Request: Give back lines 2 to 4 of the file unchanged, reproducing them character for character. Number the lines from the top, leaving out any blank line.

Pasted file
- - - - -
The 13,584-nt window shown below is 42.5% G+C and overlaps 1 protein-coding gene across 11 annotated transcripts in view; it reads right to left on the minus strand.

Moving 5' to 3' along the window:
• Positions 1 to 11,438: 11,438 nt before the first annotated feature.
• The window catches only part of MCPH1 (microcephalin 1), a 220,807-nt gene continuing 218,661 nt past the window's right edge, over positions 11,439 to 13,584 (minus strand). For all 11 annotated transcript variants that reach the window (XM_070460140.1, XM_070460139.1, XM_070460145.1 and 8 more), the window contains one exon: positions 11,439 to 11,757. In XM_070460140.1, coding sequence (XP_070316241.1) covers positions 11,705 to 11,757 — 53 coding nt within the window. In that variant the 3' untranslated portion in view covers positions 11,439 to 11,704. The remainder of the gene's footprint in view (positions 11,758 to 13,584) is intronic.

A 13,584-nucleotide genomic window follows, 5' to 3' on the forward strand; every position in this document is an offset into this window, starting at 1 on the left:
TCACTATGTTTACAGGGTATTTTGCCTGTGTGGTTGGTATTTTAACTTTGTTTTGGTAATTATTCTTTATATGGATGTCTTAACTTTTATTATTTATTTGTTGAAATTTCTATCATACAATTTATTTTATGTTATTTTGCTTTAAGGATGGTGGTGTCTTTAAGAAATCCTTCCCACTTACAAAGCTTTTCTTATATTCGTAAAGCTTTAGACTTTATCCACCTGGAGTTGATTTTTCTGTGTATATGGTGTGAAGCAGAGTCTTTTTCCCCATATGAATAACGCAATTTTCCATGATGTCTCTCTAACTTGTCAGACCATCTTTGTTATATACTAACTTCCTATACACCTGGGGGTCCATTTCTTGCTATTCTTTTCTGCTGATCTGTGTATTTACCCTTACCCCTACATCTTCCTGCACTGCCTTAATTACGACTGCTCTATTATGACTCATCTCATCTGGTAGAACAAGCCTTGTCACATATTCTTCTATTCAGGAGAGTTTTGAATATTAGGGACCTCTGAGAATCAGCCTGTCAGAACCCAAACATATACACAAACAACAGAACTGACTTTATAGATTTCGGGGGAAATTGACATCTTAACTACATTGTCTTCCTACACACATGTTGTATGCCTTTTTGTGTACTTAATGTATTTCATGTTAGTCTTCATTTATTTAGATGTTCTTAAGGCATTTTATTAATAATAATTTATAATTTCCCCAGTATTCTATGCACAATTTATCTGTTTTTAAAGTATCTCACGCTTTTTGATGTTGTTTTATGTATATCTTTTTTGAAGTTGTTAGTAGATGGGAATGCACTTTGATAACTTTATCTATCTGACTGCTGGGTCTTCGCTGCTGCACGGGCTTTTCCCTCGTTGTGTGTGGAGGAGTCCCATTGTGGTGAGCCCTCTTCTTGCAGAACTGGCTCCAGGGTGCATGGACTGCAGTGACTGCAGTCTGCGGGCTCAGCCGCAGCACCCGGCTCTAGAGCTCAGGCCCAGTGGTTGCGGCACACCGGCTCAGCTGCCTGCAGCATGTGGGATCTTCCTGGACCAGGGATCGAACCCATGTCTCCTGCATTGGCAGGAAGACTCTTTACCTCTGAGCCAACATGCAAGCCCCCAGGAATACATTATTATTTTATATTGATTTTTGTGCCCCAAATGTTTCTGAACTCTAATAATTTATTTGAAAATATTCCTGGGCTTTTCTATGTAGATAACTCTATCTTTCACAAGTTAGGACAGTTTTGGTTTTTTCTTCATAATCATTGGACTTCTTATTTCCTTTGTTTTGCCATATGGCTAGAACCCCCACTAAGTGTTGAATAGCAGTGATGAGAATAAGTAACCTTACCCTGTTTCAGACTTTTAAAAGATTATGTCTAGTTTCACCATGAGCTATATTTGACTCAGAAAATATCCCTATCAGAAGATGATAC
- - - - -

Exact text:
Moving 5' to 3' along the window:
• Positions 1 to 11,438: 11,438 nt before the first annotated feature.
• The window catches only part of MCPH1 (microcephalin 1), a 220,807-nt gene continuing 218,661 nt past the window's right edge, over positions 11,439 to 13,584 (minus strand). For all 11 annotated transcript variants that reach the window (XM_070460140.1, XM_070460139.1, XM_070460145.1 and 8 more), the window contains one exon: positions 11,439 to 11,757. In XM_070460140.1, coding sequence (XP_070316241.1) covers positions 11,705 to 11,757 — 53 coding nt within the window. In that variant the 3' untranslated portion in view covers positions 11,439 to 11,704. The remainder of the gene's footprint in view (positions 11,758 to 13,584) is intronic.